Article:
Partho Datta
A SONG IN SPACE: KESARBAI KERKAR by By Neha Singh. Illustrated by Shubhshree Mathur Pratham Books, New Delhi, 2023, 20 pp., INR 85.00
November 2023, volume 47, No 11

This is a good introduction to the celebrated vocalist Kesarbai Kerkar and a story about how her recording of Raga Bhairavi ‘Jaat Kahan Ho’ was included in a disc that was sent into space. In the 1970s, Carl Sagan the famous astronomer and scientist was in charge of a project to put together sounds and music from earth and wanted a representative selection of the greatest musicians across cultures. It was Robert Brown who alerted Sagan to Kesarbai’s recording and that was how her track was included. This was put in the Voyager that NASA was sending into interstellar space; the hope was that it would encounter other intelligent beings who would be able to discover the wonders of the earth.
The inclusion of Kesarbai in the Golden Disc may have been a matter of chance, but there is no doubt that if there was one voice that exemplified the achievements of the Hindustani classical tradition, this was it. Her authoritative vocalism, confidence and musicality have remained unrivalled. Most of her recordings were made on discs ranging from seven to eight minutes and the more conventional format of three to four minutes between the late 1930s and 1950s. Shubha Mudgal and Aneesh Pradhan have issued her early recordings as a CD through their Underscore label and most of her other recordings for HMV are available now on YouTube, Spotify and other platforms. Her music circulates and continues to mesmerize. She set very high standards and few can emulate her vocalism today. Her speciality was chiselled taans and a breathtaking ability to hold the sam at bay. Critics and enthusiasts never stopped marvelling at her even tone, technical dexterity and aesthetics.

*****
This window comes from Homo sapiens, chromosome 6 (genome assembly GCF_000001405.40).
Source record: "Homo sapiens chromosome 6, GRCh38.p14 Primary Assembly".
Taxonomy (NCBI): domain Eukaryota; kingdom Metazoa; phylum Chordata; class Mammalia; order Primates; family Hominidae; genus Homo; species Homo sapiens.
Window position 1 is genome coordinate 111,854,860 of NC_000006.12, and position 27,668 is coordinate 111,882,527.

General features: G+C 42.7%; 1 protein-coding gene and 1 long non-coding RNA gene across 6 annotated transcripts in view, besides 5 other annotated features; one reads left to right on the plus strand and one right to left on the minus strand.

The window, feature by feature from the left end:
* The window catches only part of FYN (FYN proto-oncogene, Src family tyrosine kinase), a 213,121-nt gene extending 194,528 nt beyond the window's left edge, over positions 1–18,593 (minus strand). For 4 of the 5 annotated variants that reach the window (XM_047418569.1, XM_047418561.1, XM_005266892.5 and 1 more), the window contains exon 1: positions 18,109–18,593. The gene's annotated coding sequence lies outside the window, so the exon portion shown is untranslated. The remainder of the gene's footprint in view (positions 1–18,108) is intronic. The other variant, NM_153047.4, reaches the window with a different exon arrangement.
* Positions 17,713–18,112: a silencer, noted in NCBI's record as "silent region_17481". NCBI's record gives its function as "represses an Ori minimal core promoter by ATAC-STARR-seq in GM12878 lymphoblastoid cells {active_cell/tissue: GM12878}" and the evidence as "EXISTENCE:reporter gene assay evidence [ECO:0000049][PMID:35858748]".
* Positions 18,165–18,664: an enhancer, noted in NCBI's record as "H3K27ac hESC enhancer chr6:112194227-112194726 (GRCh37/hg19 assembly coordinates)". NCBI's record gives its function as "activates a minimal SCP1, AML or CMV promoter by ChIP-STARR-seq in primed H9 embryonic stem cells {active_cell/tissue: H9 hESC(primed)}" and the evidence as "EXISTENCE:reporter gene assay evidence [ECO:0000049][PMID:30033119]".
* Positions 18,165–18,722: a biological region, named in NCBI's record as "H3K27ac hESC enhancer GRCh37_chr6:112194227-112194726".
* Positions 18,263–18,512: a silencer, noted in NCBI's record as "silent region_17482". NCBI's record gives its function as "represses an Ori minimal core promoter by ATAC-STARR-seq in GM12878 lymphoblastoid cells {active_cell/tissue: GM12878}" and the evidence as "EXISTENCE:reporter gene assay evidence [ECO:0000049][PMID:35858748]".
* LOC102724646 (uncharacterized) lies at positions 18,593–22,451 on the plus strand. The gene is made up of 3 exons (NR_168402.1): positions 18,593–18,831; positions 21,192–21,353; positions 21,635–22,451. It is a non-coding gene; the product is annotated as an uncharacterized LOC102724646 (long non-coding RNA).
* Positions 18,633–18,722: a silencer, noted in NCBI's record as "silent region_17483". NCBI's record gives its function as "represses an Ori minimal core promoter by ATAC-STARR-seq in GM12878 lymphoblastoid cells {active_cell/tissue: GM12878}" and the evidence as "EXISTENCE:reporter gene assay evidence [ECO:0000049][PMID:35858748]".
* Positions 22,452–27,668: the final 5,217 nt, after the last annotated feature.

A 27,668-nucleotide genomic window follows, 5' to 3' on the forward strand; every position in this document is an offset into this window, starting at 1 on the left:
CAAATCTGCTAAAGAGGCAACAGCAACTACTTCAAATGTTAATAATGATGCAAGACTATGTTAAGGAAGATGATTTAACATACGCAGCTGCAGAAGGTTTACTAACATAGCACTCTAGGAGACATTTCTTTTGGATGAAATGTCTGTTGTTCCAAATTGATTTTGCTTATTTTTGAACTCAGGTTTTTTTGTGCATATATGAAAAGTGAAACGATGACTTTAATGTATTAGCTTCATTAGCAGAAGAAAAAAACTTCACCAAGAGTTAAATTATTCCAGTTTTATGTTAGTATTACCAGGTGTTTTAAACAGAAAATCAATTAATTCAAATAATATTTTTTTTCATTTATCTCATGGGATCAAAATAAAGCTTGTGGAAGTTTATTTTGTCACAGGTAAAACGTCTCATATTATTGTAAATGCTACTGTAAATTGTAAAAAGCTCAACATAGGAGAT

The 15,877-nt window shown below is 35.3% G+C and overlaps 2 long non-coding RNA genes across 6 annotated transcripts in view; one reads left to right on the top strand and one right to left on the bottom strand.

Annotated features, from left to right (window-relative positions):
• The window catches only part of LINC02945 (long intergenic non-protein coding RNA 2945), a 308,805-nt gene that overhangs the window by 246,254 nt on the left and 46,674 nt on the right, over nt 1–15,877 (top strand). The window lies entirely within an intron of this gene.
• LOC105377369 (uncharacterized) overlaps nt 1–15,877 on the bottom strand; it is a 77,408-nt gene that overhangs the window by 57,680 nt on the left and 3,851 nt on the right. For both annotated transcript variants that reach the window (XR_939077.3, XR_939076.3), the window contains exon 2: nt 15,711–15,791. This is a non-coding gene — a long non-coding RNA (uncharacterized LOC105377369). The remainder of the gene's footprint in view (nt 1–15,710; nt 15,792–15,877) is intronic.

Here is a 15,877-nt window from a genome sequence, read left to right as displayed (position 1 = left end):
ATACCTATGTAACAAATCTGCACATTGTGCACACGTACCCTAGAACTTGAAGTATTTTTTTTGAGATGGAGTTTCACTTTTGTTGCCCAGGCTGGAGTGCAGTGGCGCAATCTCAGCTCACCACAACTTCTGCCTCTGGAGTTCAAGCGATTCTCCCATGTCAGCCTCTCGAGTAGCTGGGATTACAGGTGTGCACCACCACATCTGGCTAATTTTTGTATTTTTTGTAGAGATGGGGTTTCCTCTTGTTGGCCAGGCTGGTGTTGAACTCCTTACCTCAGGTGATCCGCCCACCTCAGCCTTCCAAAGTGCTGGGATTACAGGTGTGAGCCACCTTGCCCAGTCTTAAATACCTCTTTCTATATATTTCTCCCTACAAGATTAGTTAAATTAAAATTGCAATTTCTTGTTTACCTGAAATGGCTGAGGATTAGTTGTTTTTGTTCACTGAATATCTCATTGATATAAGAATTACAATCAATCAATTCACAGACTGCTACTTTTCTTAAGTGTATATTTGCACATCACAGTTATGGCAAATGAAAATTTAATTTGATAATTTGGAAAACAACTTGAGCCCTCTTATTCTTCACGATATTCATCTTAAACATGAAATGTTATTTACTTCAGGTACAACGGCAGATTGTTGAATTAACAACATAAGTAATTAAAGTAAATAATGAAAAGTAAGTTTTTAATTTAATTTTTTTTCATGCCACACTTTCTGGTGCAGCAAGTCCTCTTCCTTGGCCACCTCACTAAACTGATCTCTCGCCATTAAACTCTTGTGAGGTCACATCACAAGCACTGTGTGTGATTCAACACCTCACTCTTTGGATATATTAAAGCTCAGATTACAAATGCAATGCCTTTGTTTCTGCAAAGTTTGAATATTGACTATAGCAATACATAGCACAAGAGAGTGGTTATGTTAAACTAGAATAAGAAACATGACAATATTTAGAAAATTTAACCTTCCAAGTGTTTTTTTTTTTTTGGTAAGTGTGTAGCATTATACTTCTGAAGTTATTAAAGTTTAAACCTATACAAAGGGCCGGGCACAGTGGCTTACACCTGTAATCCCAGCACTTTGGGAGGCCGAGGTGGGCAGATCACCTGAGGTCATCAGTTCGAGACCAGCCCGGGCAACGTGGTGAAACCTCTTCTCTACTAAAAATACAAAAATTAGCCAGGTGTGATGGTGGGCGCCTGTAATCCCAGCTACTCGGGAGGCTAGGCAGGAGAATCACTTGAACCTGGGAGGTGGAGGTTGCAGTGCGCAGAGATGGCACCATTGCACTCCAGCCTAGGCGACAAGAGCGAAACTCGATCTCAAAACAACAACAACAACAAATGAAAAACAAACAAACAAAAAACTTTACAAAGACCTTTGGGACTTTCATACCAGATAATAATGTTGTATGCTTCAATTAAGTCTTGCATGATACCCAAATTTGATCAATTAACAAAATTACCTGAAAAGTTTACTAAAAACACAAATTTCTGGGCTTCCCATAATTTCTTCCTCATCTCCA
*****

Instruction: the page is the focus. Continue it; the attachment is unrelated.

The conventional way to place Kesarbai is to invoke the dedicated training she received from her teacher, the maestro Ustad Alladiya Khan who is well known as the founder of the Jaipur gharana. It is true she received training for many years and mastered the difficult repertoire of the Jaipur tradition especially the jod ragas for which it is famous. Linking her to the established male ustadi tradition of raga music has been a way to incorporate and legitimize her place in Indian music history. However, Kesarbai also represented an alternative tradition of women from the singing communities who always had a significant and autonomous place in the traditions of raga music. These women were the first to embrace modern technology like recording and played an important role in modern theatre and cinema. They learnt from ustads but also incorporated their own songs and compositions which have become a part of the tradition of classical singing. The early recordings by Zohrabai, Gauharjan, Malkajan, Kashibai are now classics. Kesarbai and her contemporaries, Mogubai Kurdikar, Siddheshwari Devi, Rasoolan Bai, Begum Akhtar, Hirabai Barodekar, Sundrabai Jadhav and Indubala carried forward the legacy. They commanded and set important precedents for public performance which male vocalists had to acknowledge.
There are legendary and delightful stories (in memoirs by Sheila Dhar, DN Joshi, Kumar Mukherjee, and Namita Devidayal) of Kesarbai’s imperious dismissal of contemporary vocalists and patrons. All those who had a brush with her powerful personality came away chastened but with their admiration doubled. Rabindranath Tagore hailed her as ‘Surashree’. When All India Radio inaugurated the National Programme of Music in the 1960s, she was one of the vocalists invited to open the series. Like all great artists, she chose to retire voluntarily when her vocal prowess declined. Hopefully, this book will encourage a new generation to connect to her music.